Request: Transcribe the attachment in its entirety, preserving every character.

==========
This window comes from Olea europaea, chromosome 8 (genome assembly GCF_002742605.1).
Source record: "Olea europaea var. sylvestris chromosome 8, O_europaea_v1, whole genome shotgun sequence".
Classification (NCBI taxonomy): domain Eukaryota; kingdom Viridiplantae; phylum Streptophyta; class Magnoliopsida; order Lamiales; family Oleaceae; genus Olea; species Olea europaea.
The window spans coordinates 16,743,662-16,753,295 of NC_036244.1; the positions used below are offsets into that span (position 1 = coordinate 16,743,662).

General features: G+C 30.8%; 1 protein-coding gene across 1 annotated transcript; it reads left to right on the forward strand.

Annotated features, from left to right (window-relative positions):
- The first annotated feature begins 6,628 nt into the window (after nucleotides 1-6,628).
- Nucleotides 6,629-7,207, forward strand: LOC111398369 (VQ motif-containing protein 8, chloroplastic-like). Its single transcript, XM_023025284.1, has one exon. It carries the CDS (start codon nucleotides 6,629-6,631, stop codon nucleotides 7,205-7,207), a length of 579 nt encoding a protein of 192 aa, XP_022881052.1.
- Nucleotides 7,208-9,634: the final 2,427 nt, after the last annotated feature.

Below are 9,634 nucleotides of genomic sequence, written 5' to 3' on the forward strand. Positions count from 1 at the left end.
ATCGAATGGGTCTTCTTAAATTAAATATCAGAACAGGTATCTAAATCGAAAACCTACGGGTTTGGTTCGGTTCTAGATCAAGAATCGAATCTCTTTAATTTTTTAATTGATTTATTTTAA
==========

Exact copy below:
This window comes from Olea europaea, chromosome 8 (genome assembly GCF_002742605.1).
Source record: "Olea europaea var. sylvestris chromosome 8, O_europaea_v1, whole genome shotgun sequence".
Classification (NCBI taxonomy): domain Eukaryota; kingdom Viridiplantae; phylum Streptophyta; class Magnoliopsida; order Lamiales; family Oleaceae; genus Olea; species Olea europaea.
The window spans coordinates 16,743,662-16,753,295 of NC_036244.1; the positions used below are offsets into that span (position 1 = coordinate 16,743,662).

General features: G+C 30.8%; 1 protein-coding gene across 1 annotated transcript; it reads left to right on the forward strand.

Annotated features, from left to right (window-relative positions):
- The first annotated feature begins 6,628 nt into the window (after nucleotides 1-6,628).
- Nucleotides 6,629-7,207, forward strand: LOC111398369 (VQ motif-containing protein 8, chloroplastic-like). Its single transcript, XM_023025284.1, has one exon. It carries the CDS (start codon nucleotides 6,629-6,631, stop codon nucleotides 7,205-7,207), a length of 579 nt encoding a protein of 192 aa, XP_022881052.1.
- Nucleotides 7,208-9,634: the final 2,427 nt, after the last annotated feature.

Below are 9,634 nucleotides of genomic sequence, written 5' to 3' on the forward strand. Positions count from 1 at the left end.
ATCGAATGGGTCTTCTTAAATTAAATATCAGAACAGGTATCTAAATCGAAAACCTACGGGTTTGGTTCGGTTCTAGATCAAGAATCGAATCTCTTTAATTTTTTAATTGATTTATTTTAA